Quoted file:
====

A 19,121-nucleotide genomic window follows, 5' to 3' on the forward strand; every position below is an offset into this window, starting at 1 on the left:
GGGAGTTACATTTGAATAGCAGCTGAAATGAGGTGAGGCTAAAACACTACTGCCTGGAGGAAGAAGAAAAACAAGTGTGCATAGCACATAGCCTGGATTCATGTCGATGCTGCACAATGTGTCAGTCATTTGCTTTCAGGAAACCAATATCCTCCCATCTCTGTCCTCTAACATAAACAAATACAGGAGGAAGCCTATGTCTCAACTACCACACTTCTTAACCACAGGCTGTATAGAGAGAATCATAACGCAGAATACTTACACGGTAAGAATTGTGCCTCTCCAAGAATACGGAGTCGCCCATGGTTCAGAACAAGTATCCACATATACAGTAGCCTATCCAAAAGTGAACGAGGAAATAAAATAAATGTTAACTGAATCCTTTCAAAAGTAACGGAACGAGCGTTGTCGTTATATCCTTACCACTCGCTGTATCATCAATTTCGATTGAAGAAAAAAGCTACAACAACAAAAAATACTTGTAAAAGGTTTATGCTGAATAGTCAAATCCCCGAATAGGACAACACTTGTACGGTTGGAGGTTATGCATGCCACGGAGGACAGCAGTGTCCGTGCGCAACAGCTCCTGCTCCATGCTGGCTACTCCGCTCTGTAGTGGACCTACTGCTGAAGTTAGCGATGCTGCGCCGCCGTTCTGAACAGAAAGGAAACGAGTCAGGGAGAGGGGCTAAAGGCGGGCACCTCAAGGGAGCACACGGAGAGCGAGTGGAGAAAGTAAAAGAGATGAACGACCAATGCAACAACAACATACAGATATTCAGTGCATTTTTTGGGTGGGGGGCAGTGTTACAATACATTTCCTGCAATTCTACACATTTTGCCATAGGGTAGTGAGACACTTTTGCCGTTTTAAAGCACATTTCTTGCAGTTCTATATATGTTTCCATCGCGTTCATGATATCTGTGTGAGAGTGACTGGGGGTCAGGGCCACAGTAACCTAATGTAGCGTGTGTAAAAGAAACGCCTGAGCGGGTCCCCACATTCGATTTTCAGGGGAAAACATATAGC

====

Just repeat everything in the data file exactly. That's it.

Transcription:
A 19,121-nucleotide genomic window follows, 5' to 3' on the forward strand; every position below is an offset into this window, starting at 1 on the left:
GGGAGTTACATTTGAATAGCAGCTGAAATGAGGTGAGGCTAAAACACTACTGCCTGGAGGAAGAAGAAAAACAAGTGTGCATAGCACATAGCCTGGATTCATGTCGATGCTGCACAATGTGTCAGTCATTTGCTTTCAGGAAACCAATATCCTCCCATCTCTGTCCTCTAACATAAACAAATACAGGAGGAAGCCTATGTCTCAACTACCACACTTCTTAACCACAGGCTGTATAGAGAGAATCATAACGCAGAATACTTACACGGTAAGAATTGTGCCTCTCCAAGAATACGGAGTCGCCCATGGTTCAGAACAAGTATCCACATATACAGTAGCCTATCCAAAAGTGAACGAGGAAATAAAATAAATGTTAACTGAATCCTTTCAAAAGTAACGGAACGAGCGTTGTCGTTATATCCTTACCACTCGCTGTATCATCAATTTCGATTGAAGAAAAAAGCTACAACAACAAAAAATACTTGTAAAAGGTTTATGCTGAATAGTCAAATCCCCGAATAGGACAACACTTGTACGGTTGGAGGTTATGCATGCCACGGAGGACAGCAGTGTCCGTGCGCAACAGCTCCTGCTCCATGCTGGCTACTCCGCTCTGTAGTGGACCTACTGCTGAAGTTAGCGATGCTGCGCCGCCGTTCTGAACAGAAAGGAAACGAGTCAGGGAGAGGGGCTAAAGGCGGGCACCTCAAGGGAGCACACGGAGAGCGAGTGGAGAAAGTAAAAGAGATGAACGACCAATGCAACAACAACATACAGATATTCAGTGCATTTTTTGGGTGGGGGGCAGTGTTACAATACATTTCCTGCAATTCTACACATTTTGCCATAGGGTAGTGAGACACTTTTGCCGTTTTAAAGCACATTTCTTGCAGTTCTATATATGTTTCCATCGCGTTCATGATATCTGTGTGAGAGTGACTGGGGGTCAGGGCCACAGTAACCTAATGTAGCGTGTGTAAAAGAAACGCCTGAGCGGGTCCCCACATTCGATTTTCAGGGGAAAACATATAGC